Farmers in the Sacramento-San Joaquin River Delta have agreed to reduce their water use by 25 percent in exchange for assurance that they will not face further curtailment during the June-September growing season. The proposal was approved by the State Water Resources Control Board on Friday, May 22.
“This proposal helps Delta growers manage the risk of potentially deeper curtailment, while ensuring significant water conservation efforts in this fourth year of drought,” State Water Board Chair Felicia Marcus says. “It allows participating growers to share in the sacrifice that people throughout the state are facing because of the severe drought, while protecting their economic well-being by giving them some certainty regarding exercise of the State Water Board’s enforcement discretion at the beginning of the planting season.”
Growers who participate in the program could opt to either reduce water diversions under their riparian rights by 25 percent, or fallow 25 percent of their land. In both cases, the reductions would be from 2013 levels. Riparian water right holders who choose not to participate in this voluntary program may face enforcement of riparian curtailments later this year, though risk of curtailment would not be any greater than it would have been if the program were not approved.
Water rights holders throughout the state, including senior and riparian right holders, have been warned that curtailments are likely this year because of the continued unprecedented drought conditions. Junior water rights holders in the Sacramento and San Joaquin river watersheds and others have already been curtailed for the second consecutive year. Last year, hundreds of thousands of acres of farmland were fallowed.
To be included in this program, participants will have to submit a specific plan to achieve the program’s conservation requirements by June 1, and the State Water Board will conduct spot checks during the growing season.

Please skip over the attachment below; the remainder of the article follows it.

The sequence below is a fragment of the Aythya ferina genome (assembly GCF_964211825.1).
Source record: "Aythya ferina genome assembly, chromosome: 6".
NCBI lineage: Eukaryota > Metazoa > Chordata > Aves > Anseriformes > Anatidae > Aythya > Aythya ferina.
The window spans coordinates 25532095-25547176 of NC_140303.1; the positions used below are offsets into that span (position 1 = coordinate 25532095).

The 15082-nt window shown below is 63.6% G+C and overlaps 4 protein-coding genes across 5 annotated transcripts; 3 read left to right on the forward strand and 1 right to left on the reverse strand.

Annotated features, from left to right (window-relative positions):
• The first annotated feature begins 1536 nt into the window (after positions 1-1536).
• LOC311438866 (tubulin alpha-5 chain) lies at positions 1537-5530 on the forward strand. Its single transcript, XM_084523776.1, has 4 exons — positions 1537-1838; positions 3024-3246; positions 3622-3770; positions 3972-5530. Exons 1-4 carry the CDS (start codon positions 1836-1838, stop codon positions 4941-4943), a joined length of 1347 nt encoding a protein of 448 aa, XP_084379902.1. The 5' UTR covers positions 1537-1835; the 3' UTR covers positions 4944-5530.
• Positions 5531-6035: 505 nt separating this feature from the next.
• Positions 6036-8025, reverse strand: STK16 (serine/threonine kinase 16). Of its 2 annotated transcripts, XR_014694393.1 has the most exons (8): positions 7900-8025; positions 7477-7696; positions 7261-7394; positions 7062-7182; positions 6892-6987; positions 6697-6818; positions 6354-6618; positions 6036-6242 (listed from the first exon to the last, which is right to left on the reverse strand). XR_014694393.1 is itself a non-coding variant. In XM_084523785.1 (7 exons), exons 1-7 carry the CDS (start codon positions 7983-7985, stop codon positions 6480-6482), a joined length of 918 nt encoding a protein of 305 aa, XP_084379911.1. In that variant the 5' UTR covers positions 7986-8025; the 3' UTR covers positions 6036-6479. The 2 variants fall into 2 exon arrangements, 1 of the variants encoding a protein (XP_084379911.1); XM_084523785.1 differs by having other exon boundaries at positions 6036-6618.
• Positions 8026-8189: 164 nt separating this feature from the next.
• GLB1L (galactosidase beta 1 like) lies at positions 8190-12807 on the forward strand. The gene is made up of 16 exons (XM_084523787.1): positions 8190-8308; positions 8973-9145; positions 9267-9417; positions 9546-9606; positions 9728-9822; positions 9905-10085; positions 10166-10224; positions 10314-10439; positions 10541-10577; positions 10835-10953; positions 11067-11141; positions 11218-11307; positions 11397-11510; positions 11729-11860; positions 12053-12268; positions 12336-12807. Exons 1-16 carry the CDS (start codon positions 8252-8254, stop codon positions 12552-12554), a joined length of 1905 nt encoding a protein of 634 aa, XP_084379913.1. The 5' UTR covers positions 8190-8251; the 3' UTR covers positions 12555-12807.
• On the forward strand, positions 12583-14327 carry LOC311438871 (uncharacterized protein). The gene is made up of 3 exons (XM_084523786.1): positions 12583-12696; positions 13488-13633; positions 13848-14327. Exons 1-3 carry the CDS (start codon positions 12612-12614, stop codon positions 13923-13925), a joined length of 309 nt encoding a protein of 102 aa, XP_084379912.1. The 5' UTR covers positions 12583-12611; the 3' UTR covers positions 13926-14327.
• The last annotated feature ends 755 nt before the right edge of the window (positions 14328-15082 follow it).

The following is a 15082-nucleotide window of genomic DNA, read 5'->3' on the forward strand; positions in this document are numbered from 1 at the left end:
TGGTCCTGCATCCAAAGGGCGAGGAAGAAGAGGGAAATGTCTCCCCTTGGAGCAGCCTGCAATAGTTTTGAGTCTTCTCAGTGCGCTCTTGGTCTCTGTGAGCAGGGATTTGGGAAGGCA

The program only applies to riparian water rights holders in the Delta. Riparian water rights are held by those who own property that abuts a river or stream and divert water for use on that property. Unlike appropriative rights, which are curtailed by seniority along a waterway, riparian rights are curtailed collectively by a shared percentage. Because most of the farm land in the Delta abuts natural streams and sloughs, riparian water rights claims are more extensive in the Delta than in other agricultural regions of the state.
These water rights are among the most secure in the state’s water rights system and are curtailed only when natural stream flow is inadequate to serve the reasonable uses of all riparians.
The State Water Board welcomed the farmers’ proposal, and the staff has worked with them and other stakeholders to refine it. The State Water Board is open to voluntary agreements to manage and mitigate drought impacts, as long as they do not harm other water rights and do not cause unreasonable effects to fish and wildlife.
Although this conservation program has been proposed by riparian water rights holders in the Delta, the program could be a template for riparians in other parts of the state, subject to adjustment for local and regional conditions.